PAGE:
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UBS Fine - Banks Need to Clean Up Reputations In 2013

Things can’t get much worse for UBS. Weeks after it was rocked by an FSA fine for almost £30 million for failure to detect the trading of a fraudulent banker, the Swiss bank was last week slammed with an almighty fine of almost £1 billion for manipulating Libor rates. The fine is the second largest fine ever levied on a bank and is more than three times the fine Barclays received in the summer for its attempt to rig Libor. The payment includes a £160 million payment to the FSA, the largest penalty ever imposed by the British regulator.

Communication between errant traders was found to come from all over the world, with at least 45 people aware of the rigging and breaches that occurred over a five year period between January 2005 and December 2010. The FSA said it had detected at least 2000 written requests and an unquantifiable number of spoken requests to manipulate the inter-bank benchmark rate. UBS also made fraudulent payments to brokers as rewards for manipulation of Libor.

The outcry about Libor manipulation has been deafening, with many pointing out that the banks are out of control and this should be further evidence to support the breaking up of bulge bracket banks.

You can guarantee that the UBS shareholders will be up in arms at the Swiss bank, furious that the bank has been involved in yet another maelstrom and its reputation tarnished. And the fine – the second largest ever levied – will possibly affect the bank’s profit margin and therefore the shareholder dividend.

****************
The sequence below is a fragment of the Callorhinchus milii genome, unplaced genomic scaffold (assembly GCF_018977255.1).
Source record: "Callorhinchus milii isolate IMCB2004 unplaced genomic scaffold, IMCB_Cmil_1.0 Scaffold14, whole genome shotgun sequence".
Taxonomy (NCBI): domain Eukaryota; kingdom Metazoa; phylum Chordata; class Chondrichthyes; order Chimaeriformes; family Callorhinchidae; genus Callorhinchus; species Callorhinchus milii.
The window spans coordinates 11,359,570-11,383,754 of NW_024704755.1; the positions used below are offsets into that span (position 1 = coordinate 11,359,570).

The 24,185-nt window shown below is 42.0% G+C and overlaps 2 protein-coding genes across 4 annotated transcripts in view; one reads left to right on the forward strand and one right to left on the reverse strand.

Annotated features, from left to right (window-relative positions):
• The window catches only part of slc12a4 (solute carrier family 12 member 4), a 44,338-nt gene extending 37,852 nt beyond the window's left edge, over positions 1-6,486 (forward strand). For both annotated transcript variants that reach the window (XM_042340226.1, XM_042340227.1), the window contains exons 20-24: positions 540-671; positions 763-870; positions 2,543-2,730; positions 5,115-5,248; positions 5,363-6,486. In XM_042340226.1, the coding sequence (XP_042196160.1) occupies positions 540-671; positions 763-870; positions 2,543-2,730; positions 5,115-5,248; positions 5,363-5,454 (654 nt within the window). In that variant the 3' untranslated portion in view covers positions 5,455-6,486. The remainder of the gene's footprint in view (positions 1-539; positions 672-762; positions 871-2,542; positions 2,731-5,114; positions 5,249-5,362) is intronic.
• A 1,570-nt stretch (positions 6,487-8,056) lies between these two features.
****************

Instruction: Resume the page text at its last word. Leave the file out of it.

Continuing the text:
There is no doubt that the appropriate checks and measures should have been in place at UBS. Systems that flag up this type of errant behaviour should be part and parcel of any bank’s corporate governance strategy and systems. And the fact that it wasn’t begs the question how embedded knowledge of Libor manipulation was within the organisation. In any case, the fact that a culture prevailed which allowed this to happen is seriously detrimental to UBS’s reputation.

The banks have a massive reputational clear up operation to do in 2013. Winning stakeholder trust back should be top of their list and they will do that partly through behaving correctly and policing their organisations more effectively.

Adam Ripley, Chairman, Certeco


Comments: (1)

Neil Crammond
Neil Crammond - DIVENTO FINANCIALS - London 02 January, 2013, 13:13Be the first to give this comment the thumbs up 0 likes

The STIR exchanges were warned of these abuses but decreed that nothing was illegal !We screamed of manipulation but were ignored and told to accept our losses ; perhaps our exchanges need a massive clear up too ?

FSA fine to  UBS  ; £160 million is more that their entire 2013 budget  which again shows that our regulators are fighting  wars with water pistols ; then again most of the traders are aware of this .